There are some moments in television history that transcend the show they’re on and become much more than just a scene from a TV show. They become works of art, moments of high drama. And oftentimes, those moments can move us to tears by their sheer brilliance.
Ask anyone who’s familiar with The West Wing, and they’ll tell you that one of these transcendent moments is President Bartlet’s grief-stricken rant at God in “Two Cathedrals.” I don’t think there will ever be another moment on television quite like this one.
This scene is so powerful it gives me chills even after an incredible number of viewings over the years. Martin Sheen’s controlled fury is so palpable and so believable. President Bartlet is a man who’s reached his breaking point, and it’s so realistic to see him get so angry with God. This scene is like a heartbreaking summary of all the pain we’ve watched this man go through. There’s so much national responsibility on his shoulders, but what breaks my heart the most is the way this scene shows how much this man loves the people who work for him. Yes, his grief over Mrs. Landingham is probably the most memorably emotional part of this scene, but what always gets me most is the way his voice breaks when he calls Josh his son.
The most famous part of this scene is undoubtedly its use of Latin, and I love that we don’t need subtitles to understand what he’s saying. Sheen delivers the whole monologue so perfectly that we can feel every moment of loss and anger—even when we don’t know exactly what he’s saying. If that’s not the very definition of great acting, then I honestly don’t know what is.
West Wing had a host of good moments. For me it was always the little details that I didn’t see coming that I thought were extraordinary. Like Bartlet showing up at the airport to see Josh when he was running for president or many of the underrated moments that Rob Lowe had and nearly any scene with Leo. For me though the moment I always remember that slapped me upside the head that I never saw coming was Mrs. Landingham when she tells Charlie why she doesn’t celebrate Christmas. Her quiet “I miss my boys” breaks my heart every. single. time. There were bigger moments in the show and better more rhythmic speeches with Sorkin’s soaring language but for my money Mrs. Landingham talking about her sons was the very essence of what made this show great for a moment in time. It echoed the shows ability to balance chaos and personal humanity.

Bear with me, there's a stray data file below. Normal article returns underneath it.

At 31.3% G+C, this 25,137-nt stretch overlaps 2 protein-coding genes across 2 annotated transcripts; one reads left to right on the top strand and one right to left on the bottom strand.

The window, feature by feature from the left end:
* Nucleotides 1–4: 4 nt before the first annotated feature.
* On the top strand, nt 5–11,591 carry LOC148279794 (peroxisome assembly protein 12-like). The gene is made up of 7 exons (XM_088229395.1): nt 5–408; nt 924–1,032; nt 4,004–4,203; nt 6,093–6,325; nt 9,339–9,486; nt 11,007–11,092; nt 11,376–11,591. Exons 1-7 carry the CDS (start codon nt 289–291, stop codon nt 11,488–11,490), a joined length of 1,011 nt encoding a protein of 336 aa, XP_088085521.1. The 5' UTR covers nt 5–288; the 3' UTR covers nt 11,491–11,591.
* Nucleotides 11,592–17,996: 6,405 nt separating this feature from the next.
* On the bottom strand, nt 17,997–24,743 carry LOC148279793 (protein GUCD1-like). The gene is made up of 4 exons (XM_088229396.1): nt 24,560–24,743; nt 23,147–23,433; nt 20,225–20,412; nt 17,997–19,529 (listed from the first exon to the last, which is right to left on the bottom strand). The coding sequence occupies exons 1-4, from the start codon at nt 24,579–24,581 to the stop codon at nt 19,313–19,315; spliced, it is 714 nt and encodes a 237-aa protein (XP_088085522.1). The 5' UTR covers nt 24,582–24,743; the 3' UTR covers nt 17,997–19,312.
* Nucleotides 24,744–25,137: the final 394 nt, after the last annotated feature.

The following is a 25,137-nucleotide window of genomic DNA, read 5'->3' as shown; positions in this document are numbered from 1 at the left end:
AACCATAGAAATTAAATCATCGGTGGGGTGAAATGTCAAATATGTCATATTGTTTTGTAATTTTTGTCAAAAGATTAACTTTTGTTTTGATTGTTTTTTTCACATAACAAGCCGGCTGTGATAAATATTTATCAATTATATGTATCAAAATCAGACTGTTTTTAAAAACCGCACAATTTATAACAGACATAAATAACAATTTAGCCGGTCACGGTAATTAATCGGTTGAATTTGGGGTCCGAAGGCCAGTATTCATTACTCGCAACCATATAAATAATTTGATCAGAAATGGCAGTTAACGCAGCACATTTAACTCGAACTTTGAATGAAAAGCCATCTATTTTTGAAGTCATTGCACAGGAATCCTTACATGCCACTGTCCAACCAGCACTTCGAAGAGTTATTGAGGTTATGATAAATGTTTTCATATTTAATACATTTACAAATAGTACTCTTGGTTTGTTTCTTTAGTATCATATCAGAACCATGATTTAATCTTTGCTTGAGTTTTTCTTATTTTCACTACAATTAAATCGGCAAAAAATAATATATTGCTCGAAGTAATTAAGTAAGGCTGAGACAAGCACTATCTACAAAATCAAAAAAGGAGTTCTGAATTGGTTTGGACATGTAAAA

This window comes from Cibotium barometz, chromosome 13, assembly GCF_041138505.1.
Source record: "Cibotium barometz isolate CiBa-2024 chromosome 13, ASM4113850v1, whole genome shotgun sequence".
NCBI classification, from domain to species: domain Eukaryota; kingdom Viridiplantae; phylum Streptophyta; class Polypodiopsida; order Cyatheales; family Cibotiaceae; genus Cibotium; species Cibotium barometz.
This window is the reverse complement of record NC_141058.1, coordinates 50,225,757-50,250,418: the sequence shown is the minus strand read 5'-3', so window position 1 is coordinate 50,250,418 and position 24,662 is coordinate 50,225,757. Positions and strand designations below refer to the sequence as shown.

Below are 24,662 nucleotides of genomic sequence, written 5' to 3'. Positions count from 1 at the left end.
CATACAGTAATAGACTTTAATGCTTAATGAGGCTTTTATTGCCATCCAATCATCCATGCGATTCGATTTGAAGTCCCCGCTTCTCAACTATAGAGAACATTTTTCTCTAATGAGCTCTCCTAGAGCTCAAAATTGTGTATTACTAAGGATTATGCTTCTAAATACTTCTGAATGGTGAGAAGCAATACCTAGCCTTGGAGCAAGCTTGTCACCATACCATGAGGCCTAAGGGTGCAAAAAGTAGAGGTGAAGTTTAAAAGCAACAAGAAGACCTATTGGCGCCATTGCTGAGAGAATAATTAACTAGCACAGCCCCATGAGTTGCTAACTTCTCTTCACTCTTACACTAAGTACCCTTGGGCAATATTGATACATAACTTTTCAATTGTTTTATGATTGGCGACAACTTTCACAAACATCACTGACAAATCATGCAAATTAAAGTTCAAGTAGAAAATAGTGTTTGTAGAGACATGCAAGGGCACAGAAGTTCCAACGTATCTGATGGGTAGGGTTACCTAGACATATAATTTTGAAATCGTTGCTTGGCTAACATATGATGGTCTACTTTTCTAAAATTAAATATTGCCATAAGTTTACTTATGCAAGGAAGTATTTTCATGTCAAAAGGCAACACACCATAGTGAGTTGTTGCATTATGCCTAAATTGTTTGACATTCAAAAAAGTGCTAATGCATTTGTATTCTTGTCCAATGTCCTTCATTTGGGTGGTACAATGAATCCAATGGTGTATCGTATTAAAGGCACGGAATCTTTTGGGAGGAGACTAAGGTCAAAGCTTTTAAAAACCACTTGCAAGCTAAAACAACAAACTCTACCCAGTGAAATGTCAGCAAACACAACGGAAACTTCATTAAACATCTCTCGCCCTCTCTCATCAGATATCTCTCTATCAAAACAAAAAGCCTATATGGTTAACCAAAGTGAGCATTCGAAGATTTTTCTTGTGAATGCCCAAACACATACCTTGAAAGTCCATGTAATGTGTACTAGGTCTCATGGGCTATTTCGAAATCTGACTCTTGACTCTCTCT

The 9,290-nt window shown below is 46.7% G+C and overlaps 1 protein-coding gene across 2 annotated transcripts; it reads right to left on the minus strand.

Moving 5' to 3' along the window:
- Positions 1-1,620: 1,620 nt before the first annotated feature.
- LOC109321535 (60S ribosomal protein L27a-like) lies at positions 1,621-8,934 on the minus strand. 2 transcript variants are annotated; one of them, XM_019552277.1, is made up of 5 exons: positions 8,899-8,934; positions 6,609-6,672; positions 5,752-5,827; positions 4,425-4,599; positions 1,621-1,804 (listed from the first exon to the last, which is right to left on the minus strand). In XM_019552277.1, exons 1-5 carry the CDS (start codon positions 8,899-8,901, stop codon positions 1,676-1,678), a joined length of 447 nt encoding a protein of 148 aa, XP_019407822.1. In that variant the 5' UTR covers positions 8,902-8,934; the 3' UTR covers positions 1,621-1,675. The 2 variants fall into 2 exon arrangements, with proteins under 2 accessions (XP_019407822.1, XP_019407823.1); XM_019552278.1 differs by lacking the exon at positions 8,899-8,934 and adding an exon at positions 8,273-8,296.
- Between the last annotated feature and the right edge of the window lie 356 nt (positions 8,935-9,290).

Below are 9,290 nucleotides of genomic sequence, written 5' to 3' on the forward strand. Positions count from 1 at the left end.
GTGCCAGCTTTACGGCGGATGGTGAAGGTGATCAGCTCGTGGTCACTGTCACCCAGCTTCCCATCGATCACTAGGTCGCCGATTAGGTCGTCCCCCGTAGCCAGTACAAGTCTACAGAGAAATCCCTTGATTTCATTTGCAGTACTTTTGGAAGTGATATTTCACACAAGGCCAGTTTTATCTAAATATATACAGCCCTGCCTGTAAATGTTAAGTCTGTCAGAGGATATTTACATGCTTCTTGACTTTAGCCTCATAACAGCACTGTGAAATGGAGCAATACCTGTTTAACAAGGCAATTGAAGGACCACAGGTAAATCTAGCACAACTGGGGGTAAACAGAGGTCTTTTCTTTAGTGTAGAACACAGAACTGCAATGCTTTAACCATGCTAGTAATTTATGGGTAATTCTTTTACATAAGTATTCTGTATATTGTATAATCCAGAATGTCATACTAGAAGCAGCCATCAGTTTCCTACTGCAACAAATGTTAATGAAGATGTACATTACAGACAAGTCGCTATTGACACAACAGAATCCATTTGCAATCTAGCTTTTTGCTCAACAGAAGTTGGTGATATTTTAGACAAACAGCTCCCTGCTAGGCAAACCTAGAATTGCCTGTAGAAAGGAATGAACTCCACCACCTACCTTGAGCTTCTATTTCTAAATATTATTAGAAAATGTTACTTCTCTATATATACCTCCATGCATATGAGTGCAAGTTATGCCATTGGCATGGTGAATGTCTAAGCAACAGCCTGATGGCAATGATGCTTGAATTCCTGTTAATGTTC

“nd nearly any scene with Leo”
YES. A thousands times yes.
And that scene with Mrs. Landingham is absolutely gorgeous. I need to go watch it again (and cry) ASAP.
You have it exactly right. This scene was a work of art. It was so bold to have a show on network television include such an angry rant at God in the first place, let alone to have part of it be in Latin.
Martin Sheen is brilliant in this scene although what I love the most is the cinematography.
I’m nearly at the end of season 3 now and this show keeps making me cry. Donna calling her former teacher from the Oval Office and Charlie arranging to have the older man meet the president show the optimistic view of politics and people that underlines the show. Bad things happen a lot and the characters all have to be politicians and do things they don’t want to do sometimes but their frustration at that is often portrayed and I kind of love that. It’s so easy to be cynical and jaded over politics but this show makes you want to believe that there are people like this that are trying to make a difference.
Television shows are often so delicate in the way they deal with religious topics, so it was rare (and refreshing) to see this show address a real crisis of faith in a way that was honest and powerful.
I can’t wait for you to get even further into the show! It’s a favorite of my best friend, who has worked in politics in some way or another since we were in college. She helps me see that this show is right—politics can be the realm of the jaded and corrupt but it’s also a place for genuinely good people who want to do the right thing and make a difference.